The Health Information and Quality Authority (HIQA) has described as a "significant issue of concern" women and men with intellectual disabilities sharing cubicles in dormitories in a major residential centre.
HIQA also criticised staffing levels, the assessment of the need to use physical restraint and the practice of housing some children and adults together at the Stewarts Care campus in West Dublin.
The Stewarts Care campus in Palmerstown accommodates 175 people with moderate to profound intellectual disabilities, the majority of whom are adults.
Last December, allegations that staff had abused residents prompted an unannounced HIQA inspection. That inspection led to HIQA criticising some personal care plans for creating "the potential for inconsistent and inappropriate physical care".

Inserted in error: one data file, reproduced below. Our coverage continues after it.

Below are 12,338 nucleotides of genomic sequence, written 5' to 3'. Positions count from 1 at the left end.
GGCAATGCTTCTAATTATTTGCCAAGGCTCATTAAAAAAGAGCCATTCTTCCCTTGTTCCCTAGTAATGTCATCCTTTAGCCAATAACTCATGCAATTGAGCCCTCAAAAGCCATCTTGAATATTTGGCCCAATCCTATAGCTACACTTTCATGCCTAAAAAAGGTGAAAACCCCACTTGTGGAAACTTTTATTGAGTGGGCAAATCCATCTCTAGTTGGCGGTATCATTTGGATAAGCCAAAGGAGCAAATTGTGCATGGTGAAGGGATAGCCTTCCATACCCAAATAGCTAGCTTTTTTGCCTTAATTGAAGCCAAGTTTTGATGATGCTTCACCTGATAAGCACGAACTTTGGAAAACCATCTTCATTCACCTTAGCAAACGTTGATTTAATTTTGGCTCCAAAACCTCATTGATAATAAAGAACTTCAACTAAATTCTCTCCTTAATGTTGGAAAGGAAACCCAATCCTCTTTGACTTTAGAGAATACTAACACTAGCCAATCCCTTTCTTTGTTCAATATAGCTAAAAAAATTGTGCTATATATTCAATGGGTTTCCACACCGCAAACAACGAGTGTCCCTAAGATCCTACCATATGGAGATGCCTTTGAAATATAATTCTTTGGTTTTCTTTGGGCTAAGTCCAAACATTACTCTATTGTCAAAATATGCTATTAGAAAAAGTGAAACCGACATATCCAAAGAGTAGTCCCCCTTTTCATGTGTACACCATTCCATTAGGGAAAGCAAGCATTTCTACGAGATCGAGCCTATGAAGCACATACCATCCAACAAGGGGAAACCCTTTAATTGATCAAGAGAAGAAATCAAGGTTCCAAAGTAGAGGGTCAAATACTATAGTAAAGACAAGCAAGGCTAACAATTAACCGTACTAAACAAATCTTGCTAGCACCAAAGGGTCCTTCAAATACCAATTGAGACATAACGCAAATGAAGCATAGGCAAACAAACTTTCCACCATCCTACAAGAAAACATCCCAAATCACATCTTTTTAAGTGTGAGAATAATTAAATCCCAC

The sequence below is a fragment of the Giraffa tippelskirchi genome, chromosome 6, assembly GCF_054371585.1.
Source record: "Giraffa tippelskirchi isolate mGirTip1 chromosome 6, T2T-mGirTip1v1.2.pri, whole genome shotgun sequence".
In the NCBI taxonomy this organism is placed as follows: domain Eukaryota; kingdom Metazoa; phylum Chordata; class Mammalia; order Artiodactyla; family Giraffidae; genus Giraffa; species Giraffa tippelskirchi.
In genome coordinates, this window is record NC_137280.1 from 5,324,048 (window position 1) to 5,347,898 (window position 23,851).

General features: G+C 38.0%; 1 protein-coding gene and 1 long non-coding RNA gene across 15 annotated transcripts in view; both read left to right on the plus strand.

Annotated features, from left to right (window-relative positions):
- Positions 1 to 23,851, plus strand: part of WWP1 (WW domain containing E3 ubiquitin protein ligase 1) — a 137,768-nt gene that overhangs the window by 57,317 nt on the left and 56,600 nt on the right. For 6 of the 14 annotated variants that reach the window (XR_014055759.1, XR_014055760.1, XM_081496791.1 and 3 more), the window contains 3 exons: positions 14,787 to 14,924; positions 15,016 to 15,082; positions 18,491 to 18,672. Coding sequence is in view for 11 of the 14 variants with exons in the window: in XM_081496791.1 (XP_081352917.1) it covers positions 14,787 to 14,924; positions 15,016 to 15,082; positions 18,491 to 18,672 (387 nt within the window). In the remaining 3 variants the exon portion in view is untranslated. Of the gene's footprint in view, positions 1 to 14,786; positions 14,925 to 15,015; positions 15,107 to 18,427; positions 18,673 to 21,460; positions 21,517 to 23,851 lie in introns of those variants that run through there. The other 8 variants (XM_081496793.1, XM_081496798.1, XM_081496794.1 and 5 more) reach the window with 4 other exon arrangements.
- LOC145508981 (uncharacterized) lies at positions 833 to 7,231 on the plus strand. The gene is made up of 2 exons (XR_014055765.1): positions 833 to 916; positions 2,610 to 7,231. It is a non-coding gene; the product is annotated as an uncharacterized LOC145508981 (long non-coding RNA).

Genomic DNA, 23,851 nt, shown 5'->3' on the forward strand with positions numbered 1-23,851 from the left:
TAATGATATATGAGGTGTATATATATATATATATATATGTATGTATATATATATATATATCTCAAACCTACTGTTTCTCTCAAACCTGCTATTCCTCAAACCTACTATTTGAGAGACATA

Today's report of a four-day follow-up inspection highlights mixed-gender dormitories in three of the campus' 24 houses as a "significant issue of concern".
The report said the dormitories militated against adequate privacy and dignity, as female and male residents shared cubicles.
HIQA's other significant concern was the accommodation of some children in houses occupied by adults, a practice Stewarts management acknowledged was inappropriate.
HIQA said the number and skill-mix of staff were insufficient, and highlighted deficiencies in night-time supervision of care and the monitoring of care practices.
It said fire safety training was also unsatisfactory and warned that written evidence of compliance with the requirements of the statutory fire authority would be required for registration of the centre.